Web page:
Robert F. Turner: The Myth of Thomas Jefferson and Sally Hemings
Mr. Turner, a professor at the University of Virginia, is editor of The Jefferson-Hemings Controversy: Report of the Scholars Commission (Carolina Academic Press, 2011).
Thomas Jefferson has long been celebrated in America as the principal author of the Declaration of Independence. But his iconic status has diminished in recent years thanks to a widespread belief that he fathered a child by Sally Hemings, his enslaved servant.
In reality, the 1998 DNA tests alleged to prove this did not involve genetic material from Thomas Jefferson. All they established was that one of more than two dozen Jefferson males probably fathered Sally Hemings's youngest son, Eston. And there is good reason to believe that at least seven Jefferson men (including the president) were at Monticello when Eston was conceived in the summer of 1807.
Allegations that the "oral history" of Sally's descendants identified the president as the father of all of Sally's children are also incorrect. Eston's descendants repeatedly acknowledged—before and after the DNA tests—that as children they were told they were not descendants of Thomas Jefferson but rather of an "uncle."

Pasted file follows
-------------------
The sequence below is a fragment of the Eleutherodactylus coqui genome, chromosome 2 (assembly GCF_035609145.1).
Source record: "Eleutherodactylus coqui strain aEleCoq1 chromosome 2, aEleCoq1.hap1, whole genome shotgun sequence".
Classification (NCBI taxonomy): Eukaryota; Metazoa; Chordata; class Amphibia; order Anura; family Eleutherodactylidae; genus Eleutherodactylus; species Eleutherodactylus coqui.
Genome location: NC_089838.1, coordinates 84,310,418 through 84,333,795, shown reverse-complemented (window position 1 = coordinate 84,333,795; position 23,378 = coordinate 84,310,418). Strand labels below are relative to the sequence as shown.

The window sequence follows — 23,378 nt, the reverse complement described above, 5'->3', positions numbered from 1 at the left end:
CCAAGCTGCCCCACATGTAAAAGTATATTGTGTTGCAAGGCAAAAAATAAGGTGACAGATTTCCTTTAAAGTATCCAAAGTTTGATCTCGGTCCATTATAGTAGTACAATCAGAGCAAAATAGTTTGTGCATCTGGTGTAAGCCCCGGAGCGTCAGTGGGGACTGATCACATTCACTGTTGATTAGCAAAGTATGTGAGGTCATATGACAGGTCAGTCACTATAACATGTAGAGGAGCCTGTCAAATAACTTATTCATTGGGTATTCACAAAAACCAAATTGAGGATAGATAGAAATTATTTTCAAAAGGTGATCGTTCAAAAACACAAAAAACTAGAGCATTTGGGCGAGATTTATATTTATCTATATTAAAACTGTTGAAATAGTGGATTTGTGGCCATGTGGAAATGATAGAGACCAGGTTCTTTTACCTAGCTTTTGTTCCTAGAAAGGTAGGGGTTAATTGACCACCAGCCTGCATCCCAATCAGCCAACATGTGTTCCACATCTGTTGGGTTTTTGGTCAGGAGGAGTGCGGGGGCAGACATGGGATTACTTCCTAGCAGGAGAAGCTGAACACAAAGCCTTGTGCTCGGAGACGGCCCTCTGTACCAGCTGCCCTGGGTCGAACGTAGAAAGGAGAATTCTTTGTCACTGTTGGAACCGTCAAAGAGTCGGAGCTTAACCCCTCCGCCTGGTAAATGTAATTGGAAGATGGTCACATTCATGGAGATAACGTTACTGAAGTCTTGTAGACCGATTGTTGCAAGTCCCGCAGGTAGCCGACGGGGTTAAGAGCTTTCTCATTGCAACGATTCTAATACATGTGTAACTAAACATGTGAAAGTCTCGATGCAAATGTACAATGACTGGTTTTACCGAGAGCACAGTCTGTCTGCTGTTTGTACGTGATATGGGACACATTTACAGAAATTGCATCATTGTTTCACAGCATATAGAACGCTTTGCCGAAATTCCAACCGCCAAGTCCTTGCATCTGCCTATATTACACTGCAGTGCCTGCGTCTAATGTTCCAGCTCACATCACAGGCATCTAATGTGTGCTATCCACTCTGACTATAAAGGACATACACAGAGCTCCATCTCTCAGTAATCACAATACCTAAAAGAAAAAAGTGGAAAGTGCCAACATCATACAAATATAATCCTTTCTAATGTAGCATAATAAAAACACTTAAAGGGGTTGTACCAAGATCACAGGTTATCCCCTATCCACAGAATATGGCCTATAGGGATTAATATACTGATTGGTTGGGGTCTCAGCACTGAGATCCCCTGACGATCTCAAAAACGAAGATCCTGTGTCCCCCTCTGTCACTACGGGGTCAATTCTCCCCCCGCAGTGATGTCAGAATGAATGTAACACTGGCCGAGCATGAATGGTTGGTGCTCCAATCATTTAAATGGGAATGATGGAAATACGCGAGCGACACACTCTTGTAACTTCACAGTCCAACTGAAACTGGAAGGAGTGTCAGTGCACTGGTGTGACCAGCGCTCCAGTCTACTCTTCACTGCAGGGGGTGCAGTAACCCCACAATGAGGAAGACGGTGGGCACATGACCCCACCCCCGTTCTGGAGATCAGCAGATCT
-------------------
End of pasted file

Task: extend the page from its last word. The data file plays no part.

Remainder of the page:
A more plausible candidate is Thomas Jefferson's younger brother, known at Monticello as "Uncle Randolph."...
comments powered by Disqus
- Raleigh Trevelyan, Chronicler of a Notable Family, Dies at 91
- Former spokesman of B.C. anti-immigration group wants UBC history prof fired
- Harvard's Steven Shapin Wins History of Science Award
- Middle East Studies Association Fights a Rising Tide of Critics
- Juan Cole says the postwar Middle East governments were modeled on the Soviet Union, though not communist (interview)